"Elf: Buddy's Musical Christmas" (NBC, Tuesday). Nothing says Christmas like stop-motion animation, yet the canon is surprisingly small, even if you add in all those old Norelco ads. So this puppetoon turn on the Will Ferrell contemporary holiday classic is both apt and welcome — all the more so for being so well done. I can't think of another example of a live-action film comedy being translated, by way of a Broadway musical, into an animated TV special (this is a remake, not a sequel), but after the cognitive dissonance (quickly) fades, its own charming life and look take over — a look that falls somewhere between Rankin-Bass dollhouse and the retro-modern City of Townsville, with the emphasis on the latter. (The score too, with songs by Matthew Sklar and Chad Beguelin, has a midcentury swing.) Ed Asner repeats his film role as Santa Claus, but otherwise it's a new cast, with Jim Parsons in for Ferrell as Buddy, the human raised by elves who sets out from the North Pole, all enthusiasm and no filters, to find his father in the New York. (You will recall — you've seen "Elf," haven't you? — that the North Pole exteriors in the original film were an homage to Rankin-Bass stop motion; and I ought to mention that their "Rudolph the Red-Nosed Reindeer," 50 this year, will screen Saturday on CBS.) Kate Micucci takes over for Zooey Deschanel as Jobie, who dresses as an elf only for seasonal work, with Mark Hamill in James Caan's place as Buddy's naughty-listed father. Fred Armisen, Steve Higgins, Rachael McFarlane, Gilbert Gottfried, Jay Leno and Matt Lauer also speak. Co-directors Mark Caballero and Seamus Walsh also made the 2012 stop-motion holiday special "It's a SpongeBob Christmas"; it's the nice list for them.
"Saving My Tomorrow" (HBO, Monday). Two-part bulletin on the fate of the Earth flips it to the kids, because, as Zoe, 12, says, "The adults clearly aren't doing enough to stop this, so we have to take it into our own hands." Directed by Amy Schatz ("Don't Divorce Me! Kids' Rules for Parents on Divorce," "An Apology to Elephants"), each half-hour segment features brief documentary visits with environmentally active young folk; celebrity-narrated informational segments; and songs, both by famous grown-ups including Willie Nelson (on greenhouse gasses) and Stephen Merritt (on bugs) and by the kids themselves, presented music video style. Lennon and Maisy (who play the Conrad Sisters on "Nashville") cover Joni Mitchell's 44-year-old "Big Yellow Taxi," which has not yet managed to save paradise from parking lots. There are looks at pine beetles, sea turtles, Hurricane Sandy. The best segments, which could make a series of their own, take place at New York's American Museum of Natural History, a co-presenter of this special; there, kids meet real-life life scientists, who show them the bird and fish collections, draw the necessary connections between the climate and what lives in it and commend to them the study of biology. Tina Fey speaks of the Monarch butterfly and the disappearing milkweed on which it feeds; Jeffrey Wright tells of Thoreau and how spring comes earlier now to Walden Pond; and Neil deGrasse Tyson, whose calming voice the good robots of the future all will have, relates the plight of the polar bear, echoed in the song "Save My Polar Bear, Please," by a middle-school-ish rock band. It can look a little quixotic to an adult TV critic; it's more about raising troops than proposing remedies. (Certainly it is not about how hard it is to implement them.) But it's the issue of the age, the interconnectedness of all things, and as the target generation is already being raised to live inside the Matrix — is, in fact, rushing to do so — one that can't be too much discussed. "We do more damage to the Earth than really we think we're doing," says Peri, 9, hitting a nail on the head.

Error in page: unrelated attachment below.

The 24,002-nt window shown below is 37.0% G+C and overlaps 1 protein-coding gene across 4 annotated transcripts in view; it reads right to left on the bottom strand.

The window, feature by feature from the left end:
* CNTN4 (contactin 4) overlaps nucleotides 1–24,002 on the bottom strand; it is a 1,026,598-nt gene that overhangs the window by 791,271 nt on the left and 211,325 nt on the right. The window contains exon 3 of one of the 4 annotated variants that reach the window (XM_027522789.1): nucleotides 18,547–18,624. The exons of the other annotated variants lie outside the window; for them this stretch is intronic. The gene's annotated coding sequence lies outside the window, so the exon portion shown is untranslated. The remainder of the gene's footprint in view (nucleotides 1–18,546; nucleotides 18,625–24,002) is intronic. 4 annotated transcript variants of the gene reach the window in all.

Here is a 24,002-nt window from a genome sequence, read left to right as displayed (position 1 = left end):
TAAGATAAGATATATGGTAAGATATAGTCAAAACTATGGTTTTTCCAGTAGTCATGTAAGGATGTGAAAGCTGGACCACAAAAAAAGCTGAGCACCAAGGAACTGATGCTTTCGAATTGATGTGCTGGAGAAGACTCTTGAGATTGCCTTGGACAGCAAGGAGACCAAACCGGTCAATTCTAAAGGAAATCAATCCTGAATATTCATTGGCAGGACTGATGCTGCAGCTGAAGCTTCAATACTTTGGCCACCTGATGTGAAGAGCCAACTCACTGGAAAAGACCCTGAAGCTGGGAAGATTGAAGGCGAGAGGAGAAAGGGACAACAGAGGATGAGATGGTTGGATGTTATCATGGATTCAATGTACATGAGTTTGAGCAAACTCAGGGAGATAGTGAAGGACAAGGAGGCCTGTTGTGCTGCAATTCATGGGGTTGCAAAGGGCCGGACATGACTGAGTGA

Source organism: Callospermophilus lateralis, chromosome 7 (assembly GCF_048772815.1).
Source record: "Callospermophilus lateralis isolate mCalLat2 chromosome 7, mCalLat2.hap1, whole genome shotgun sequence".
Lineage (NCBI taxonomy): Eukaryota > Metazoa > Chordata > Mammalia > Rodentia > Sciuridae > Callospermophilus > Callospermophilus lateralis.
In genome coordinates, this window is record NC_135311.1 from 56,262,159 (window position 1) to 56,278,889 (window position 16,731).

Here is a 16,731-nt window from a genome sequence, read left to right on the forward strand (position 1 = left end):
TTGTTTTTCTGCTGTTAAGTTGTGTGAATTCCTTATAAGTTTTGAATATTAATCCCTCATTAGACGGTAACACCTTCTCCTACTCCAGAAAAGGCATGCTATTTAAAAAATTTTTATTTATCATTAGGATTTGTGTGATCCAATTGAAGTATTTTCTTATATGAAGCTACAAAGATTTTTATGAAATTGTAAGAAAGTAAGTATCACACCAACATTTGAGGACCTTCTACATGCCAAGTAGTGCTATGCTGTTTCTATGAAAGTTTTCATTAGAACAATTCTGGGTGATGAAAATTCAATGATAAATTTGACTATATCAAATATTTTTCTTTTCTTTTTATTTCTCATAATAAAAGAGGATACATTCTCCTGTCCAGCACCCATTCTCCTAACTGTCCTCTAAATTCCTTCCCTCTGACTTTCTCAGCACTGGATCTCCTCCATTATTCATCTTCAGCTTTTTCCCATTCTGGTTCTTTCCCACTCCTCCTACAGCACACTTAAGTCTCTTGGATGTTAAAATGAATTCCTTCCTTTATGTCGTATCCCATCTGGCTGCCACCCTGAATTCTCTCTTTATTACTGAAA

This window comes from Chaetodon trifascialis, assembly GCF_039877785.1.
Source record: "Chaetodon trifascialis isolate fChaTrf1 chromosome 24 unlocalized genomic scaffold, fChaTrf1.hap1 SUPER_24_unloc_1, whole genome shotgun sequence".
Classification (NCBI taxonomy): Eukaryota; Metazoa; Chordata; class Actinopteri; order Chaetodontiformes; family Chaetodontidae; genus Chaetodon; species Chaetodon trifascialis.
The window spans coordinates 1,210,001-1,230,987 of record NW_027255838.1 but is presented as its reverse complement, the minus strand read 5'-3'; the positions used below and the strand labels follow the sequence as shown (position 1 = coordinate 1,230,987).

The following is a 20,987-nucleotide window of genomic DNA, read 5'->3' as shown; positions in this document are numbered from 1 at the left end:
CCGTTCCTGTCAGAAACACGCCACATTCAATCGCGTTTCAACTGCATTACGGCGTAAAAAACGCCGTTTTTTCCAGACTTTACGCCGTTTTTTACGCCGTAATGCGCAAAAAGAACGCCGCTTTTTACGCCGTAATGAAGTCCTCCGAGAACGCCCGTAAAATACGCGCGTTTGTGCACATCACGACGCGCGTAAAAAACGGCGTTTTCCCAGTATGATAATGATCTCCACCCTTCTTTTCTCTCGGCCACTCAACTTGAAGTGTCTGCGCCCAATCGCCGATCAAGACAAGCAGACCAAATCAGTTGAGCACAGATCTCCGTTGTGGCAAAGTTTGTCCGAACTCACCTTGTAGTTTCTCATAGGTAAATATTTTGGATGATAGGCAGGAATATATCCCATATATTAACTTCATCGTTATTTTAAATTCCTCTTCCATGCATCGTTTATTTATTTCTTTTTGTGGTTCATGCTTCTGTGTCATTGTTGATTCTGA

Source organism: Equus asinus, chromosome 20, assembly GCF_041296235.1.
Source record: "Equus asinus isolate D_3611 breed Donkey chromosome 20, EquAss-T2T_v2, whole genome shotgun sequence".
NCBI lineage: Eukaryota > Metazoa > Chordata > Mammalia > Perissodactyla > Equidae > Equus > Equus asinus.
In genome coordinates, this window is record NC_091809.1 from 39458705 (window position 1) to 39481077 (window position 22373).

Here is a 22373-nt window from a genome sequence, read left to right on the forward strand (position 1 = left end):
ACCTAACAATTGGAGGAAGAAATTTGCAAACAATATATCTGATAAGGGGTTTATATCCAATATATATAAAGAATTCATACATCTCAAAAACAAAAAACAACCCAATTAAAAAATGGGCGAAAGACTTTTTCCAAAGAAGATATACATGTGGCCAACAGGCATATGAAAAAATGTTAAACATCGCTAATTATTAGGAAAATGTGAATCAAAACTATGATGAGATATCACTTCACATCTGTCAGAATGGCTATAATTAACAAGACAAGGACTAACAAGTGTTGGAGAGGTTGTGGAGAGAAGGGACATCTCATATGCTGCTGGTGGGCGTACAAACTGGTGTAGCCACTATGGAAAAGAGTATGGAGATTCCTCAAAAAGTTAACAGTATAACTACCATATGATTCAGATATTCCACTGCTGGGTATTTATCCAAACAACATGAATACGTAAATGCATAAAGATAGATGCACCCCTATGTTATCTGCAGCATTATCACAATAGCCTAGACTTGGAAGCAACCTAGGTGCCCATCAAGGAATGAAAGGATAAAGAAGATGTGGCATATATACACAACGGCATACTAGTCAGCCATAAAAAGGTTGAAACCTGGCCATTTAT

"MasterChef Junior" (Fox, Tuesday). This week brings the final episode — the finals episode — of the second season of this junior cooking competition, the most reliably emotional hour of my watching week. (It wrecks me.) The contest has come down now to Samuel, 12, the odds-on favorite — in his own mind too, seemingly — and bow-tied goofball Logan, 11, something of a slow-and-steady dark horse, who aced the semi-finals with an oil-poached salmon. I was hoping to see 8-year-old Abby get through; she cooked with the sophistication of an adult but the vision of a kid and was also just delightful company: quirky and cool-headed, confident without ego and, until the moment of her elimination, impossible to rattle. (She rebounded quickly.) For that matter, I was also rooting for Adaiah, the other semi-finalist; indeed, the only thing I don't like about this show is that someone goes home every week. At the same time, there's something moving in the judging itself — by Gordon Ramsay, Joe Bastianich and Graham Elliot — so serious yet so sweet. (If the kids weren't held to a high standard, their approval wouldn't matter, and the series itself would have no point.) You don't often, on television, get to see this kind of tenderness between adults and children who are not their own; it is considered suspicious nowadays. (The kids are supportive of one another as well, something that can not often be said of their counterparts in the adult "MasterChef.") I will miss it for all the months until its return. Season 3 is casting now. [Updated, Nov. 16, 6:11 p.m. Season 4 is in fact casting now; Season 3 begins airing in January!]